Sarah Brodsky
The Columbia Daily Tribune examines school lunches in this interesting article. Like many districts, Columbia Public Schools is trying to serve healthier lunches. And the locavore philosophy is in fashion, so the district wouldn't mind jumping on the local food bandwagon, either.

But the district is learning that buying local is easier said than done:
One hurdle is finding the local produce to feed 10,000 or more children per day. The demand for local produce continues to grow, but local suppliers are too few for large institutions such as schools, Fullum learned.

Too many farmers in “Missouri are growing hay, wheat and soybeans. We don’t use that in our kitchens. We need spinach. Farmers have to change that. Our farmers are just now getting the idea that maybe our schools and our university are potential customers and maybe we should do more specialized farming,” she said.

It looks like the district is allowing the locavore philosophy to distract it from its goal of serving healthy food. Local produce is not the only alternative to canned or processed food. For example, fresh oranges are nutritious, and they don't have any added salt, sugar, or preservatives. But they're shipped in from warmer climates, so locavores overlook them.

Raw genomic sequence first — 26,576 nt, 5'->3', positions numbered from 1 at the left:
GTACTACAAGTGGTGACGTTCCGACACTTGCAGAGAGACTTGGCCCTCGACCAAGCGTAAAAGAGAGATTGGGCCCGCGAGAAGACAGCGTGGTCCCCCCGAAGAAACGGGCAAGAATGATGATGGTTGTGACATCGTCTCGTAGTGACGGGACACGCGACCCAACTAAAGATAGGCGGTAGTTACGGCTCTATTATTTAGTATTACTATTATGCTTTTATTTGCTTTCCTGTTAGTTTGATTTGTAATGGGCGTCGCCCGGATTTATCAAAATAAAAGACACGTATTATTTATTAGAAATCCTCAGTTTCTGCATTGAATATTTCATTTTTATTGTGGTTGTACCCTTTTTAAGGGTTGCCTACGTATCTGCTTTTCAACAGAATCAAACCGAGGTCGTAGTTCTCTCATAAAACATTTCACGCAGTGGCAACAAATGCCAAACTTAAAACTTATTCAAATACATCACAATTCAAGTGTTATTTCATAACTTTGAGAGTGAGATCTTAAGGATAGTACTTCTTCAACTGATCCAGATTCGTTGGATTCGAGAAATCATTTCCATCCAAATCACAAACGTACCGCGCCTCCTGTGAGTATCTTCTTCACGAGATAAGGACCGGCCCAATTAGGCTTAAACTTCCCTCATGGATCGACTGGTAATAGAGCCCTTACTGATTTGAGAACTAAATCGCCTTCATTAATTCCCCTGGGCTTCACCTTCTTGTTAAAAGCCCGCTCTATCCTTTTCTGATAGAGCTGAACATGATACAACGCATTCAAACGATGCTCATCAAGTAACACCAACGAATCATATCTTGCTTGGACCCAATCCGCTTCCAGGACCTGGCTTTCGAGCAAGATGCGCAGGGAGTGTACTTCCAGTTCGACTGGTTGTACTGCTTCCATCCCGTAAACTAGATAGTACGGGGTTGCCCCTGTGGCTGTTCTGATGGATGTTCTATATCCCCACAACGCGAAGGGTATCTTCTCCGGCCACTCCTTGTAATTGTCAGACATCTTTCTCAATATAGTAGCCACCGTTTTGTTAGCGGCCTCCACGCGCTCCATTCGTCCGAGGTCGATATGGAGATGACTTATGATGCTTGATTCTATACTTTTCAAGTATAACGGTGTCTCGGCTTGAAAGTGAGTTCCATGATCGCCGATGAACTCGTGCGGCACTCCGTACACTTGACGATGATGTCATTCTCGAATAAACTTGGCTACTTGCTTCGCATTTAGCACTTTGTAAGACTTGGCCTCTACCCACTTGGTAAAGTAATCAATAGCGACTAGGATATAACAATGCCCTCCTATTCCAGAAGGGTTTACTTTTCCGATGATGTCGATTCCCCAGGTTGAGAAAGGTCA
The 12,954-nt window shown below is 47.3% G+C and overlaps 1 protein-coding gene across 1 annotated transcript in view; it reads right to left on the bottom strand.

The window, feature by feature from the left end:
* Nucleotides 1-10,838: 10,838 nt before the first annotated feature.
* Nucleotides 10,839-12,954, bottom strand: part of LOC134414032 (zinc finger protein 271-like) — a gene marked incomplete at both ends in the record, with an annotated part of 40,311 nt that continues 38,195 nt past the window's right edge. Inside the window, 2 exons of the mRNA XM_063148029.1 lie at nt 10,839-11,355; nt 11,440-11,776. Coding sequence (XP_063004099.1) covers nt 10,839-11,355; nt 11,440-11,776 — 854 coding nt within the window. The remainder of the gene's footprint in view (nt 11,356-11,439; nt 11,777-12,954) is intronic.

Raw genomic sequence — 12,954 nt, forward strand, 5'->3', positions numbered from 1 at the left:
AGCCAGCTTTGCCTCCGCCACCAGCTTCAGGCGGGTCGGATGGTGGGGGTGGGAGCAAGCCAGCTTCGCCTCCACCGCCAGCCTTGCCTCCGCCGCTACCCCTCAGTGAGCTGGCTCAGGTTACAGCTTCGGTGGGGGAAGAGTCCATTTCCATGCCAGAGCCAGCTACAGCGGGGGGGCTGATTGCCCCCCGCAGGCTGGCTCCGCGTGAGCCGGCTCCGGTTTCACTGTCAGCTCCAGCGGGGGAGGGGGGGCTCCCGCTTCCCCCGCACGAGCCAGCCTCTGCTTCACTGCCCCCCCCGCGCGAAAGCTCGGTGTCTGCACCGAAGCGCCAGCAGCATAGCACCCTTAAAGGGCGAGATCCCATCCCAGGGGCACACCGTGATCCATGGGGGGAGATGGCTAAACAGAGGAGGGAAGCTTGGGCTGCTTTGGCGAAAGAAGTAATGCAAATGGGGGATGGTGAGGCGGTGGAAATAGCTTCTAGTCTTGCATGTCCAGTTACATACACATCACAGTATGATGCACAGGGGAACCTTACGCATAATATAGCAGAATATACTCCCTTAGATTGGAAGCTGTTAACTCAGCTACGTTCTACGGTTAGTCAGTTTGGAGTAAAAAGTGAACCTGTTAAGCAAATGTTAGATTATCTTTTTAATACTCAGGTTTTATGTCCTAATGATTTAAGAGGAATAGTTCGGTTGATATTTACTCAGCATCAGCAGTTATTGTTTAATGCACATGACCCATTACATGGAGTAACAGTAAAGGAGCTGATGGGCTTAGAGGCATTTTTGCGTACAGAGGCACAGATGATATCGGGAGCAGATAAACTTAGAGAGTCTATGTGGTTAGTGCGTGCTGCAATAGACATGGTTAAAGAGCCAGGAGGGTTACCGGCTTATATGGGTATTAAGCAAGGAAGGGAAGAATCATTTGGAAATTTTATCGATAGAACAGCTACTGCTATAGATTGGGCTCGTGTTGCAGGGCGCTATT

The district should seek out healthy products to serve at lunch, regardless of where they come from. Restricting itself to food grown in Missouri could limit kids' diets, besides burdening taxpayers. (Even if it gets a grant from the Department of Agriculture, the money had to come from taxpayers at some point.) And it's unrealistic to expect demand from schools to change Missouri's agricultural output, which is at least partially determined by factors like climate and soil quality that are outside of Columbia Public Schools' control.

If some parents care about where the food comes from as much as how healthy it is, that's their choice. They can buy food at a farmers' market themselves — and send it to school with their kids in a lunch bag.

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Sarah Brodsky

Sarah Brodsky